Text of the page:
• Pigpen's Mama says:

        Late in the game here, but I think it’s just something they say when you drop off and pick up. Or what any one says when they see a baby — what else is someone going to say — “Who does baby think is going to be the Republican presidential candidate?”? Plus, baby clothes are inherently cute because they are tiny and on babies.

        My daughter wears mostly Carters (is that tacky, because if it is, I really don’t care) and she (usually) matches because I’m slightly OCD, yet her teachers still coo over her when she gets dropped off. And they also coo over her when she gets picked up when she’s got food and general baby grime all over her (where the heck does that come from anyway??). They also tell me she’s oh so smart because she jerkily waves bye-bye when we leave. I think all of it is sincere because they do seem to genuinely like their little charges, but I also don’t read too much into it or think it’s because I think my baby is looking particularly cute that day.

        • I never comment but I feel compelled to ask: what is tacky about Carter’s????? I love Carter’s for my almost 6 month old. They have great sales which is nice since clothes only fit babies for a couple months. Right now I’m liking rompers and onesies with shorts or pants over them, although at home we usually don’t bother with shorts or pants. I have a different opinion about socks. While my son does try to take them off and eat them, they keep his feet warm when needed.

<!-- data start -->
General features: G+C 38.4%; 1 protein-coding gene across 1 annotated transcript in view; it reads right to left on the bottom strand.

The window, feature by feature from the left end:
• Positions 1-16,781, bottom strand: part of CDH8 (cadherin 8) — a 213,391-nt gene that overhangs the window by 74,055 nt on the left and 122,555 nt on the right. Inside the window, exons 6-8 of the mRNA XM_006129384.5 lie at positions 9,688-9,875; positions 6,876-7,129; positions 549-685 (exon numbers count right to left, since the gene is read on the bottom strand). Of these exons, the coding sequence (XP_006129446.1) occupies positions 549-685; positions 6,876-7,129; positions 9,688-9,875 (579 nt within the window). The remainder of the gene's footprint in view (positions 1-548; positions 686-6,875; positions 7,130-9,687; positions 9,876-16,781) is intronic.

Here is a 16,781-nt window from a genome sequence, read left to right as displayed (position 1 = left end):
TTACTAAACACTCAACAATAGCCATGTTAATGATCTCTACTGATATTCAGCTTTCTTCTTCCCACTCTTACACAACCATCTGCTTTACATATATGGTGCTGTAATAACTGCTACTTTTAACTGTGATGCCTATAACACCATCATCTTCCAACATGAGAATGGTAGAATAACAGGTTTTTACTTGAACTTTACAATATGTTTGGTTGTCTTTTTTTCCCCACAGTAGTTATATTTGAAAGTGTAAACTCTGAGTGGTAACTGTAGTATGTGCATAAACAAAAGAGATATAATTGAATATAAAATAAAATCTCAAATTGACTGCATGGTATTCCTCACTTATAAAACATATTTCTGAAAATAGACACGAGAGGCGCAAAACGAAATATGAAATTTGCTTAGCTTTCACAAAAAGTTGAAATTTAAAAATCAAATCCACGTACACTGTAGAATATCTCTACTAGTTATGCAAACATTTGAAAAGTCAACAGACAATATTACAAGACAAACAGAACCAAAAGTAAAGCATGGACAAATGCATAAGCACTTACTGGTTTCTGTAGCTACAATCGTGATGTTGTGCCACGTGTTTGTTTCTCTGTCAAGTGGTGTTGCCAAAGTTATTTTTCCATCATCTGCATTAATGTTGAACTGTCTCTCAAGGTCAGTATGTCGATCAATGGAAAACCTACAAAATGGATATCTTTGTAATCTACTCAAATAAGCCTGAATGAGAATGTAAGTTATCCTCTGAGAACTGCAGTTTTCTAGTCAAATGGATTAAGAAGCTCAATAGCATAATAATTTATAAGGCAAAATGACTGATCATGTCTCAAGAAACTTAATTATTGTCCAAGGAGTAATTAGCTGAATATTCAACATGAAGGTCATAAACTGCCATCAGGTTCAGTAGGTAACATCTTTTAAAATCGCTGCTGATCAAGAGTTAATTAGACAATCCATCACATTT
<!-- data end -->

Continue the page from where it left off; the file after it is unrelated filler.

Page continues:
Personally, I did not register for any clothes. I was gifted quite a few items in many different sizes so I could do my own supplementing with things I discovered I liked.

          • Pigpen's Mom says:

            No idea — I was mostly joking, but have heard people call Carter’s tacky (mostly people on anonymous competitive parenting forums, so I take it with a grain of salt). Maybe the silly graphics and sayings? There are some that are a bit too twee for me, but I think a lot of their outfits are cute.

            I’m actually a fan of their stuff — it fits my daughter’s body type pretty well — she’s on the long, less-chunky side, but has a big old belly. Before a kid I had no idea babies had body types, btw.

  5. Maddie Ross says:

    I generally stock up each season on cotton or cotton-blend “play” clothes for LO at Target and Old Navy. I find these two places less “twee” than Carters. I definitely lean toward more basic, less twee baby clothes.

    I then blend in smocked items (various sources and boutiques), and other “nicer” items. As was mentioned above, I love Hanna Andersson and Zutano. I also love Burts Bees Baby. The nice thing about Zutano and Hanna Andersson is that I’ve had great luck reselling on eBay.

  6. quailison says:

    We registered for some basics (sleepers, neutral sets of onesies/pants) and no one got them for us. Everyone got us clothes, but wanted to pick out something themselves. Worked out great, save a few people who got summer outfits in sizes that were too small by the time it got worn. I think it did give gift-givers an idea of what kinds of clothes we were looking for.